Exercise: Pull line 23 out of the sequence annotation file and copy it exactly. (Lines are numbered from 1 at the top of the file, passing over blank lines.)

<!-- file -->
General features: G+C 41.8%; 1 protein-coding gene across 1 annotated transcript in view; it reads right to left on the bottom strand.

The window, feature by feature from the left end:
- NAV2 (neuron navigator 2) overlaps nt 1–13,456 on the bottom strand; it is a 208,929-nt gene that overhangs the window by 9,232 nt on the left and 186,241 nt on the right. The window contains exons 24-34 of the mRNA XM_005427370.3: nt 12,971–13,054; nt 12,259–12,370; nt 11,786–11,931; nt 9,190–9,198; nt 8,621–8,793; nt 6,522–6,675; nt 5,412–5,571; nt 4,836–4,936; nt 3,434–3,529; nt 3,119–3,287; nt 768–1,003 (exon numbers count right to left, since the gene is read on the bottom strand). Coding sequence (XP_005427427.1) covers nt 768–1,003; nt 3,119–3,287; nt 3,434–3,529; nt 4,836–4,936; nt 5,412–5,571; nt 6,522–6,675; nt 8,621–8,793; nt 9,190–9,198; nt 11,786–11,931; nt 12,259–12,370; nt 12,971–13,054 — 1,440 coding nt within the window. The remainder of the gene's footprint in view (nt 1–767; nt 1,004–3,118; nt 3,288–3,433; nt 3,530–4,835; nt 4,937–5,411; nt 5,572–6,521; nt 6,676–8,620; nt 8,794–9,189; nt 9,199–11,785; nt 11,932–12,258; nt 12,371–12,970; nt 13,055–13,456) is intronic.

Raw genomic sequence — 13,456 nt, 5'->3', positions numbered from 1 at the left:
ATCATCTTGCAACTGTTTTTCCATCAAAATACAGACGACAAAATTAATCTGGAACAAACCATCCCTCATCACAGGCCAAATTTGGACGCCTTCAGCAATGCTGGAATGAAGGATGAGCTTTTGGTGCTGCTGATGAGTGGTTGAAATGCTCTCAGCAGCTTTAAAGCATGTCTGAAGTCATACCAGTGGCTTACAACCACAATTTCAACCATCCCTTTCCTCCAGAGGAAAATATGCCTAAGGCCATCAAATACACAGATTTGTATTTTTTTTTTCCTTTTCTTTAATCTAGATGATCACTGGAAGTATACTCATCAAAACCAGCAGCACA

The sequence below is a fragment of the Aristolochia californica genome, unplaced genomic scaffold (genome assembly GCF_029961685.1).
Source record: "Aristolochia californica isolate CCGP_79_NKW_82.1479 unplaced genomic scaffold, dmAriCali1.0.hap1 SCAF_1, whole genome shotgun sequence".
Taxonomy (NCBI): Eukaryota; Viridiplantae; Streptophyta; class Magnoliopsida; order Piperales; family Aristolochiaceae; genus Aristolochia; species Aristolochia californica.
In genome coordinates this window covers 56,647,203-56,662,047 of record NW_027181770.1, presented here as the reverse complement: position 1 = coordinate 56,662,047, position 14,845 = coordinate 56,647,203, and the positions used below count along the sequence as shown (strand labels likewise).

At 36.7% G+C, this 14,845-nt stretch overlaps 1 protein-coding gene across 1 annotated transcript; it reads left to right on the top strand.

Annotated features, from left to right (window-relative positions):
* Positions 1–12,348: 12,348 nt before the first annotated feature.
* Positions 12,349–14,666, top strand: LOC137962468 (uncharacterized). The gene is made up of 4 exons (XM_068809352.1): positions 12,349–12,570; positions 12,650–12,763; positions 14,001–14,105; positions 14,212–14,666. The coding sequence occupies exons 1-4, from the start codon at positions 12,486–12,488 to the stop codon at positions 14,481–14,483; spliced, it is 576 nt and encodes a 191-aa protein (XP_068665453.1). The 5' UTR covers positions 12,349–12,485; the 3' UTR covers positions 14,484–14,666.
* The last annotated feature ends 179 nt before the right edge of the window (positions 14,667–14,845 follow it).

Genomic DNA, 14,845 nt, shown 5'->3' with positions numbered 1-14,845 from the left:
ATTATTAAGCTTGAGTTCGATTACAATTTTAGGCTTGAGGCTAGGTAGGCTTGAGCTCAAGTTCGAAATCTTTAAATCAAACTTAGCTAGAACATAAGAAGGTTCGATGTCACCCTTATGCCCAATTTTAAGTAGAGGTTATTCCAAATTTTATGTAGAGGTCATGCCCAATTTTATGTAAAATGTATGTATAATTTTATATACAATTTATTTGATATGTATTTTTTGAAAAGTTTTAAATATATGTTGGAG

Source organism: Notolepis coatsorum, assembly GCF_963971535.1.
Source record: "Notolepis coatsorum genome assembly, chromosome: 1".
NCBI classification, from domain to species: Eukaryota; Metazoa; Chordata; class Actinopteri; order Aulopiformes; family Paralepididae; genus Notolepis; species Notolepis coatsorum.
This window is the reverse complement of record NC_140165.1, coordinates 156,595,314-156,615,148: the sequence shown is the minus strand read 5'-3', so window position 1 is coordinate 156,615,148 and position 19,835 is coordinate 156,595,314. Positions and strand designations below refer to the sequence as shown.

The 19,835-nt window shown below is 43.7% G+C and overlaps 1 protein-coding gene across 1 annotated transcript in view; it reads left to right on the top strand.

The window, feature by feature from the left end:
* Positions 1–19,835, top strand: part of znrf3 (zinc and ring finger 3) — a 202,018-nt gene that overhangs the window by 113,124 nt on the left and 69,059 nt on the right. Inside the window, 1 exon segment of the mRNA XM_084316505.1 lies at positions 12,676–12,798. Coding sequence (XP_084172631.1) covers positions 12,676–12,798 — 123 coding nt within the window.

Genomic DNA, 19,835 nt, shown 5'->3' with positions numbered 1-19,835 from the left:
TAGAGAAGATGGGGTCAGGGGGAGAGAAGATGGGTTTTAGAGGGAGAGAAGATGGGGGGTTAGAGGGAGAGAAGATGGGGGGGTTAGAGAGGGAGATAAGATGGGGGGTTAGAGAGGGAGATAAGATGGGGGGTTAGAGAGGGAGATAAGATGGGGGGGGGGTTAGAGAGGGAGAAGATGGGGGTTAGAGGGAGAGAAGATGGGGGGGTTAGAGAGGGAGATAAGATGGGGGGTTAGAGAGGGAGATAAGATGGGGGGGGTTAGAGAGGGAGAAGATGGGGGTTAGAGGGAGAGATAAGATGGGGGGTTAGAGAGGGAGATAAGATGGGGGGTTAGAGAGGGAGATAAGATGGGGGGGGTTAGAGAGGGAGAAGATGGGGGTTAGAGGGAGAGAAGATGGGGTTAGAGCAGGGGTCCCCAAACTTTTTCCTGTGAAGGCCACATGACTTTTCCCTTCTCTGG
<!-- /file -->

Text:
* Positions 1–19,835, top strand: part of znrf3 (zinc and ring finger 3) — a 202,018-nt gene that overhangs the window by 113,124 nt on the left and 69,059 nt on the right. Inside the window, 1 exon segment of the mRNA XM_084316505.1 lies at positions 12,676–12,798. Coding sequence (XP_084172631.1) covers positions 12,676–12,798 — 123 coding nt within the window.